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The Jolly Boys

Great Expectation

GeeJam Recordings

Buy if you like: Buena Vista Social Club, the Specials

The concept alone would've been brilliant, even if the results had sucked: Jamaican band going since 1955 takes on Amy Winehouse's "Rehab," New Order's "Blue Monday" and other quirky hits from the past five decades. But Great Expectation doesn't suck, as the still-jovial Jolly Boys provide the talent and verve to turn novelty into revelation. If the Buena Vista Social Club phenomenon felt too sanctimonious at times, there's no risk of that here, as digital beats slip into an enticing mix of banjo, acoustic guitar, rhumba box and, best of all, Albert Minott's soulfully resonant Burning Spear-meets-Prince Buster vocals. In nearly every case, the Jolly Boys match or improve upon the originals. And when Minott sings, "You're gonna reap just what you sow," at the end of Lou Reed's "Perfect Day," it doesn't sound like such a bad thing after all. — Bill Forman

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Emmylou Harris

Hard Bargain

Nonesuch

Buy if you like: Buddy Miller, Gram Parsons

With Hard Bargain, Emmylou Harris has crafted a spacious sound, using just two other musicians. At 63, her voice retains its striking clarity, even as it has deepened and warmed. The best song is the record's lead track, "The Road," Harris' touching autobiographical account of her days with Gram Parsons and his influence on her life and career. It's followed by 10 more tunes, eight penned by Harris, which make up a satisfying, if less than fully captivating, record. She sings of being a "Lonely Girl," which works fine. She gets topical, singing of Crescent City on the so-so "New Orleans," while "My Name Is Emmett Till" revisits the civil rights-era murder previously chronicled by Bob Dylan. Even when things don't come together, as on "Big Black Dog," the music is still plenty pleasant. And when everything works, Harris is touchingly brilliant. — L. Kent Wolgamott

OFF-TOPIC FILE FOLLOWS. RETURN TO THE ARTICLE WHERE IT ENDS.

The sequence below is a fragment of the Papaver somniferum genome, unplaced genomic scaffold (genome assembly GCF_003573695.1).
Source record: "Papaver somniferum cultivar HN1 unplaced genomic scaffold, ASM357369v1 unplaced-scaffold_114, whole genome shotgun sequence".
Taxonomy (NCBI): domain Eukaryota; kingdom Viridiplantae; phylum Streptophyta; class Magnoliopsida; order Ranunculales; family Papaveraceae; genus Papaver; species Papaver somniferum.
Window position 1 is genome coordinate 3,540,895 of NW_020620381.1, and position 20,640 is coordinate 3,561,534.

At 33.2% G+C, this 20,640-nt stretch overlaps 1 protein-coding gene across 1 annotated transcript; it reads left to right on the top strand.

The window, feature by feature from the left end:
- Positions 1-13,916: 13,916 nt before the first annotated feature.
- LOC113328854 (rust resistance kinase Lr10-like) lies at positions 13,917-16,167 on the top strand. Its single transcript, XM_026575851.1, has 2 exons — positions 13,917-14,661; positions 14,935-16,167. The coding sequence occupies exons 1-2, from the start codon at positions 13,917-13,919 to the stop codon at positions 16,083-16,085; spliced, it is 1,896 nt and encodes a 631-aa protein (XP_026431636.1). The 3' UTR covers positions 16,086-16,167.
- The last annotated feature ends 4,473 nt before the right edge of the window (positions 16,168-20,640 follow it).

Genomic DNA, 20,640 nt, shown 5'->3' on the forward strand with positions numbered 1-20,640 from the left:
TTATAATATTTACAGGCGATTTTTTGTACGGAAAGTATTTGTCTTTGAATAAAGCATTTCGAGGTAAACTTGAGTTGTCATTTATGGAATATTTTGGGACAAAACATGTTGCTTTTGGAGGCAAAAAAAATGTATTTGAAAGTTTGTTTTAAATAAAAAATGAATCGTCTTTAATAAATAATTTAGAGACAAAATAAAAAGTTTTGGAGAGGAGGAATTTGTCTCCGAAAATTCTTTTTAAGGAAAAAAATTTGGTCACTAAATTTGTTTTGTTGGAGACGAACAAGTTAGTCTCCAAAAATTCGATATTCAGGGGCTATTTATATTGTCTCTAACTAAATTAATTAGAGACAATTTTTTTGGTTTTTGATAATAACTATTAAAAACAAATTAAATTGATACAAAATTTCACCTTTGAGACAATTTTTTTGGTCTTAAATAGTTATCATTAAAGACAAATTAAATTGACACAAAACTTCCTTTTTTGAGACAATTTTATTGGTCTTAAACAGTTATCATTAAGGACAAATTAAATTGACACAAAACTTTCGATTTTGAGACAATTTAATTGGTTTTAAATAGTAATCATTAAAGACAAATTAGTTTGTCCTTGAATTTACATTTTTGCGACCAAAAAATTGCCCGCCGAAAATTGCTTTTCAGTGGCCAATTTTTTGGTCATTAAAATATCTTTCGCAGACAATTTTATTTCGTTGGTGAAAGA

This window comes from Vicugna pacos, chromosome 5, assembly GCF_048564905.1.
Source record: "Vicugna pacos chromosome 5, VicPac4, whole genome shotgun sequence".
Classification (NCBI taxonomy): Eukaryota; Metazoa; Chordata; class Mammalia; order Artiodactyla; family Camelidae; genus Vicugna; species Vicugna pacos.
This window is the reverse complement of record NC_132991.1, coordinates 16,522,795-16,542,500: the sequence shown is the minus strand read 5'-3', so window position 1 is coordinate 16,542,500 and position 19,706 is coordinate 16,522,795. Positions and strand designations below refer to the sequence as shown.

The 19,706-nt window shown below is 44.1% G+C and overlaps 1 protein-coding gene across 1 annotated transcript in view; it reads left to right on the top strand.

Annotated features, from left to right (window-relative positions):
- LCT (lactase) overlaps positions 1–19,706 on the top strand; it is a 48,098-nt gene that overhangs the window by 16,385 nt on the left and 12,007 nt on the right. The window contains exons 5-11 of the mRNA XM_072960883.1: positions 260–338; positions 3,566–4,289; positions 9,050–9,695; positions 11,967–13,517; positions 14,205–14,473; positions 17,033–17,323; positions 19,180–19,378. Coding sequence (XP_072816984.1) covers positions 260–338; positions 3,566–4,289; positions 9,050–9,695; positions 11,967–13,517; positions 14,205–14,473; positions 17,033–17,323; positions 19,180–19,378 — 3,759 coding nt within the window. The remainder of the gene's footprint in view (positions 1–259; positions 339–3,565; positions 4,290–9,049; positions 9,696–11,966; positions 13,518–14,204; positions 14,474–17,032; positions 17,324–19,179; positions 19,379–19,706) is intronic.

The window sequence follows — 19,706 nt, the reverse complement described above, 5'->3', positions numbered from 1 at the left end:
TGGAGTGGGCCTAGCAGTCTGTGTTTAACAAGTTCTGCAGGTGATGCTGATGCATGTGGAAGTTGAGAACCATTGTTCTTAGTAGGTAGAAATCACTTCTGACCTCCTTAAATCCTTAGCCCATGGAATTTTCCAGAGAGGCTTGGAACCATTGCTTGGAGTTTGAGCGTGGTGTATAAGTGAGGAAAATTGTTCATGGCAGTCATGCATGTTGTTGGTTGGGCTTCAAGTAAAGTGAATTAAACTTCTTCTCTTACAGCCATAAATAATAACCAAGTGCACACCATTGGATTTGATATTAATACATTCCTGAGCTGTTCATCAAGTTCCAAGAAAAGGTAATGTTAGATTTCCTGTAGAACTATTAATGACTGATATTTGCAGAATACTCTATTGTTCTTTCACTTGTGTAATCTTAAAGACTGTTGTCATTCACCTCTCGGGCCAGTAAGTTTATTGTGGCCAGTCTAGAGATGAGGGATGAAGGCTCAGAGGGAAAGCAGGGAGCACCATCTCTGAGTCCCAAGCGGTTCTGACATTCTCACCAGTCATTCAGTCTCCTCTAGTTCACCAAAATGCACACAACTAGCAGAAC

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Bowling for Soup

Fishin' for Woos

Brando Records

Buy if you like: Cheap Trick, New Found Glory

Veteran Texas punk-poppers Bowling for Soup create a hook-filled, oft-hilarious album that's an instant candidate for Record of the Summer. Veering from punk to Cheap Trick-style power pop, the group has a classic weekend escape song with "S-S-S-Saturday." "Friends Chicks Guitars" continues that theme, but leaves out the beer. There are power ballads, like "What About Us," and "Smiley Face (It's All Good)," in which BFS proposes a timeless solution to romantic dilemmas: "Why don't we just get naked?" Other highlights on Fishin' for Woos include "Here's Your Freakin' Song," a biting kiss-off to a woman who'd been asking for a song about her; the kinda creepy "Dear Megan Fox," a missive from an obsessed fan who's "just a click away"; and "Evil All Over the World," a hard-charging, tongue-in-cheek take on — you guessed it — girls. Dare you not to laugh. — L. Kent Wolgamott

  • The Jolly Boys, Emmylou Harris, Bowling for Soup

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